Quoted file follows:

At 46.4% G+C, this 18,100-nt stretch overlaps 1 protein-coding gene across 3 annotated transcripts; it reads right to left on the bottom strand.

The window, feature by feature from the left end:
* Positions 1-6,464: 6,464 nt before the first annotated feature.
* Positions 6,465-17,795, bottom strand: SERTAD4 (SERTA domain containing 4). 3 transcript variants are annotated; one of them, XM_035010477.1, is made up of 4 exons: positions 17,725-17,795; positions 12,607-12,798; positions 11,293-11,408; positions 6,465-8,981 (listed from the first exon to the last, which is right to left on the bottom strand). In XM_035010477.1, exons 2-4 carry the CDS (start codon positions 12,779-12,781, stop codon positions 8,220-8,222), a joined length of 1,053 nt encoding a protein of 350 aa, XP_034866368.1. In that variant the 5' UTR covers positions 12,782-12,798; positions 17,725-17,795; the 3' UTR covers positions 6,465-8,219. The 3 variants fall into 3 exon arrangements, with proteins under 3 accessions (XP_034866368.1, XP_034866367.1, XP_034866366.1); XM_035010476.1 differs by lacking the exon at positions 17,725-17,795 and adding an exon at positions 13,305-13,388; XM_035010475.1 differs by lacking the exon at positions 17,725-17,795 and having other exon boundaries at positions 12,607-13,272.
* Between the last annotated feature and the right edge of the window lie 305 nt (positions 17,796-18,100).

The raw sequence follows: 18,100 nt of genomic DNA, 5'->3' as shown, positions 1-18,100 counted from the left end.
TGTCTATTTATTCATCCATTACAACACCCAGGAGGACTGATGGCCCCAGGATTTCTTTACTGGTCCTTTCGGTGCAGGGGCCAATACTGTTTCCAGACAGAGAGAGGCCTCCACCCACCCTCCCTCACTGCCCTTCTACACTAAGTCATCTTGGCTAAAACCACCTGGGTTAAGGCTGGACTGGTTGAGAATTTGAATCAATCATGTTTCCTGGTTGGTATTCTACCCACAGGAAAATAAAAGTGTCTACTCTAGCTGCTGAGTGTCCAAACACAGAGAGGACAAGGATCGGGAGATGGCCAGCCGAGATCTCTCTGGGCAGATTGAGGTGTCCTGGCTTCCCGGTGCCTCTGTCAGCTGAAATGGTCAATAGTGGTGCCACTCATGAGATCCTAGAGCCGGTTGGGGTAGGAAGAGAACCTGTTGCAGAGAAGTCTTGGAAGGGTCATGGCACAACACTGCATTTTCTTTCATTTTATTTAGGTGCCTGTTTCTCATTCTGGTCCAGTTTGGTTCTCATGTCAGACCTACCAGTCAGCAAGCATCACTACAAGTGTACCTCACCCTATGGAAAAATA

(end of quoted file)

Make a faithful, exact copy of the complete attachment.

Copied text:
At 46.4% G+C, this 18,100-nt stretch overlaps 1 protein-coding gene across 3 annotated transcripts; it reads right to left on the bottom strand.

The window, feature by feature from the left end:
* Positions 1-6,464: 6,464 nt before the first annotated feature.
* Positions 6,465-17,795, bottom strand: SERTAD4 (SERTA domain containing 4). 3 transcript variants are annotated; one of them, XM_035010477.1, is made up of 4 exons: positions 17,725-17,795; positions 12,607-12,798; positions 11,293-11,408; positions 6,465-8,981 (listed from the first exon to the last, which is right to left on the bottom strand). In XM_035010477.1, exons 2-4 carry the CDS (start codon positions 12,779-12,781, stop codon positions 8,220-8,222), a joined length of 1,053 nt encoding a protein of 350 aa, XP_034866368.1. In that variant the 5' UTR covers positions 12,782-12,798; positions 17,725-17,795; the 3' UTR covers positions 6,465-8,219. The 3 variants fall into 3 exon arrangements, with proteins under 3 accessions (XP_034866368.1, XP_034866367.1, XP_034866366.1); XM_035010476.1 differs by lacking the exon at positions 17,725-17,795 and adding an exon at positions 13,305-13,388; XM_035010475.1 differs by lacking the exon at positions 17,725-17,795 and having other exon boundaries at positions 12,607-13,272.
* Between the last annotated feature and the right edge of the window lie 305 nt (positions 17,796-18,100).

The raw sequence follows: 18,100 nt of genomic DNA, 5'->3' as shown, positions 1-18,100 counted from the left end.
TGTCTATTTATTCATCCATTACAACACCCAGGAGGACTGATGGCCCCAGGATTTCTTTACTGGTCCTTTCGGTGCAGGGGCCAATACTGTTTCCAGACAGAGAGAGGCCTCCACCCACCCTCCCTCACTGCCCTTCTACACTAAGTCATCTTGGCTAAAACCACCTGGGTTAAGGCTGGACTGGTTGAGAATTTGAATCAATCATGTTTCCTGGTTGGTATTCTACCCACAGGAAAATAAAAGTGTCTACTCTAGCTGCTGAGTGTCCAAACACAGAGAGGACAAGGATCGGGAGATGGCCAGCCGAGATCTCTCTGGGCAGATTGAGGTGTCCTGGCTTCCCGGTGCCTCTGTCAGCTGAAATGGTCAATAGTGGTGCCACTCATGAGATCCTAGAGCCGGTTGGGGTAGGAAGAGAACCTGTTGCAGAGAAGTCTTGGAAGGGTCATGGCACAACACTGCATTTTCTTTCATTTTATTTAGGTGCCTGTTTCTCATTCTGGTCCAGTTTGGTTCTCATGTCAGACCTACCAGTCAGCAAGCATCACTACAAGTGTACCTCACCCTATGGAAAAATA